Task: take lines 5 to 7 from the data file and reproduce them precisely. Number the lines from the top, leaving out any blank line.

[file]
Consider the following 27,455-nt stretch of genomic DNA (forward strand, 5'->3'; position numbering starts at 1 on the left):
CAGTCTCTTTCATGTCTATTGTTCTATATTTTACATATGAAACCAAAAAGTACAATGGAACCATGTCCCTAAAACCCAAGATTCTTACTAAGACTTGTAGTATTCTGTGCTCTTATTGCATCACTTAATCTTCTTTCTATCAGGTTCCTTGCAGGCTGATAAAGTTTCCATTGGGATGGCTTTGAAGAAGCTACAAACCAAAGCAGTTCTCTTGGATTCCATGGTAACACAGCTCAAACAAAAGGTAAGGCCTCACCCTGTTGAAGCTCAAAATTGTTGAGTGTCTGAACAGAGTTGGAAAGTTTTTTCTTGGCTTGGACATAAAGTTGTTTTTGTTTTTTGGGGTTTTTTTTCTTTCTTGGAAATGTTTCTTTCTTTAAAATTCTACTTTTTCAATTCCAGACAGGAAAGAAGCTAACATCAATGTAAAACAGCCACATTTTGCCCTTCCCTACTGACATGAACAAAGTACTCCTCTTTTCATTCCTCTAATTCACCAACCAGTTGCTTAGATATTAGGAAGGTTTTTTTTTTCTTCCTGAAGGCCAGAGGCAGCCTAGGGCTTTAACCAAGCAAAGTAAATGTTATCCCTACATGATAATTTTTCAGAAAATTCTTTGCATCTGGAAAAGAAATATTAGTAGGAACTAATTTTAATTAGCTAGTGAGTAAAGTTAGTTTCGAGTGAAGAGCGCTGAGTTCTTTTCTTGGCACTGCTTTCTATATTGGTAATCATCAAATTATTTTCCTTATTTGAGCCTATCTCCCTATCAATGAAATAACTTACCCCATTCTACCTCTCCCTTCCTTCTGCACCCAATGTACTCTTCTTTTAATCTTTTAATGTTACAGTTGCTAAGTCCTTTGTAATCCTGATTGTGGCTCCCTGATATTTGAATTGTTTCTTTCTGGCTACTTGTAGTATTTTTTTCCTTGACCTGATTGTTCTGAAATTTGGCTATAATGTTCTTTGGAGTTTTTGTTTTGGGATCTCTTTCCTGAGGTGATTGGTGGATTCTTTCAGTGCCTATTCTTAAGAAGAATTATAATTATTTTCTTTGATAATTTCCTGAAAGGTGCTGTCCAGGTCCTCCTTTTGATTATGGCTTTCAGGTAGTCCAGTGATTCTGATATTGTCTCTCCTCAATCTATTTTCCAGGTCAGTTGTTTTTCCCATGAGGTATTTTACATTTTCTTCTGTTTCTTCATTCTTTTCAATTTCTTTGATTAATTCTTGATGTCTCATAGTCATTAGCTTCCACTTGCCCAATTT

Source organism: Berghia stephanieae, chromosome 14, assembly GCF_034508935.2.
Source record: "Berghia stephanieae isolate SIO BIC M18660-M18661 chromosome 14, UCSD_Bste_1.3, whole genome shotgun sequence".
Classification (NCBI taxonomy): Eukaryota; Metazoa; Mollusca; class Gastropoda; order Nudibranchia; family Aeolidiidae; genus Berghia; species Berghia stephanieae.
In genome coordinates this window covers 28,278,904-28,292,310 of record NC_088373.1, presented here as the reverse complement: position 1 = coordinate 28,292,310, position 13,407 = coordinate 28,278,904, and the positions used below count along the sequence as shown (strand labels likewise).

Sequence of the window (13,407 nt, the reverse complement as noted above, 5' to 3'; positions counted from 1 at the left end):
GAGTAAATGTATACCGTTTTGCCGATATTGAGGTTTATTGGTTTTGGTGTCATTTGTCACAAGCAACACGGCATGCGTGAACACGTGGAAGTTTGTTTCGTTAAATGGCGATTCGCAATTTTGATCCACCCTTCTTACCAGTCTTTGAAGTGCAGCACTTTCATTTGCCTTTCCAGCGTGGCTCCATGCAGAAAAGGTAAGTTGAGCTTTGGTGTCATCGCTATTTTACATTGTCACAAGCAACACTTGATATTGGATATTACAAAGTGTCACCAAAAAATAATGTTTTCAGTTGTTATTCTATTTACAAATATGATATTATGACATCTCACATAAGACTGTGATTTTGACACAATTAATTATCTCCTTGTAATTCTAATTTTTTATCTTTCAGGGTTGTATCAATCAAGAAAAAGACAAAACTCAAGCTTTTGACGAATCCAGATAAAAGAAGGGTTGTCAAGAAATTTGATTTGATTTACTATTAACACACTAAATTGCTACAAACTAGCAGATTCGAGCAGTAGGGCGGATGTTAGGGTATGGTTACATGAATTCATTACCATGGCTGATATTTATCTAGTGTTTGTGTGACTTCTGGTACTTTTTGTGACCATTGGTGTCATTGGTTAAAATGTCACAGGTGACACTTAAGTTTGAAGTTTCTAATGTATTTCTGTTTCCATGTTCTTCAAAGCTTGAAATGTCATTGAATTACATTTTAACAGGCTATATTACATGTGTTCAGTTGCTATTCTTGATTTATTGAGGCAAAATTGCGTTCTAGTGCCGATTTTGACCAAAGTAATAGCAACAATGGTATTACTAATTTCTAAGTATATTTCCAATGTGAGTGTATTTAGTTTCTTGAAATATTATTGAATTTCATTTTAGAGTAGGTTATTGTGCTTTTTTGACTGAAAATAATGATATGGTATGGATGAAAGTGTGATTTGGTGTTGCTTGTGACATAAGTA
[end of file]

Classification (NCBI taxonomy): Eukaryota; Metazoa; Mollusca; class Gastropoda; order Nudibranchia; family Aeolidiidae; genus Berghia; species Berghia stephanieae.
In genome coordinates this window covers 28,278,904-28,292,310 of record NC_088373.1, presented here as the reverse complement: position 1 = coordinate 28,292,310, position 13,407 = coordinate 28,278,904, and the positions used below count along the sequence as shown (strand labels likewise).

Sequence of the window (13,407 nt, the reverse complement as noted above, 5' to 3'; positions counted from 1 at the left end):